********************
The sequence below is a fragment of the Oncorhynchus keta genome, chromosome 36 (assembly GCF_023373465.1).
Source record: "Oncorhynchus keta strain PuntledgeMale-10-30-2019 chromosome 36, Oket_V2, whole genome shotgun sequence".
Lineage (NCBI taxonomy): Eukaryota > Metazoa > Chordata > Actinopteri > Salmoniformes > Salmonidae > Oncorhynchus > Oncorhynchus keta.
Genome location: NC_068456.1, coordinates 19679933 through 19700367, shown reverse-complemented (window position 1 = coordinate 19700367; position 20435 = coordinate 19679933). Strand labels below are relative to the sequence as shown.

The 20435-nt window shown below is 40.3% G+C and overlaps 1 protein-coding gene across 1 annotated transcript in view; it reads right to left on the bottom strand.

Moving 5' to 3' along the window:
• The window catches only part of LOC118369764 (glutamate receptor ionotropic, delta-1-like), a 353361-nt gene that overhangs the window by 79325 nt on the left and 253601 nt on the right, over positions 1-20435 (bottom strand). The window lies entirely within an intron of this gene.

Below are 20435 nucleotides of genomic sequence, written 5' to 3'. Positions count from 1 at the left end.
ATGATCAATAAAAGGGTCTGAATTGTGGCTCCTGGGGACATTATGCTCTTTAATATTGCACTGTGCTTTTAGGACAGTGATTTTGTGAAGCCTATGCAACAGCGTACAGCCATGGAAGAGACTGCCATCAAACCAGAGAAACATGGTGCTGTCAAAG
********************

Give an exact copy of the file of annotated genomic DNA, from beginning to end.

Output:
The sequence below is a fragment of the Oncorhynchus keta genome, chromosome 36 (assembly GCF_023373465.1).
Source record: "Oncorhynchus keta strain PuntledgeMale-10-30-2019 chromosome 36, Oket_V2, whole genome shotgun sequence".
Lineage (NCBI taxonomy): Eukaryota > Metazoa > Chordata > Actinopteri > Salmoniformes > Salmonidae > Oncorhynchus > Oncorhynchus keta.
Genome location: NC_068456.1, coordinates 19679933 through 19700367, shown reverse-complemented (window position 1 = coordinate 19700367; position 20435 = coordinate 19679933). Strand labels below are relative to the sequence as shown.

The 20435-nt window shown below is 40.3% G+C and overlaps 1 protein-coding gene across 1 annotated transcript in view; it reads right to left on the bottom strand.

Moving 5' to 3' along the window:
• The window catches only part of LOC118369764 (glutamate receptor ionotropic, delta-1-like), a 353361-nt gene that overhangs the window by 79325 nt on the left and 253601 nt on the right, over positions 1-20435 (bottom strand). The window lies entirely within an intron of this gene.

Below are 20435 nucleotides of genomic sequence, written 5' to 3'. Positions count from 1 at the left end.
ATGATCAATAAAAGGGTCTGAATTGTGGCTCCTGGGGACATTATGCTCTTTAATATTGCACTGTGCTTTTAGGACAGTGATTTTGTGAAGCCTATGCAACAGCGTACAGCCATGGAAGAGACTGCCATCAAACCAGAGAAACATGGTGCTGTCAAAG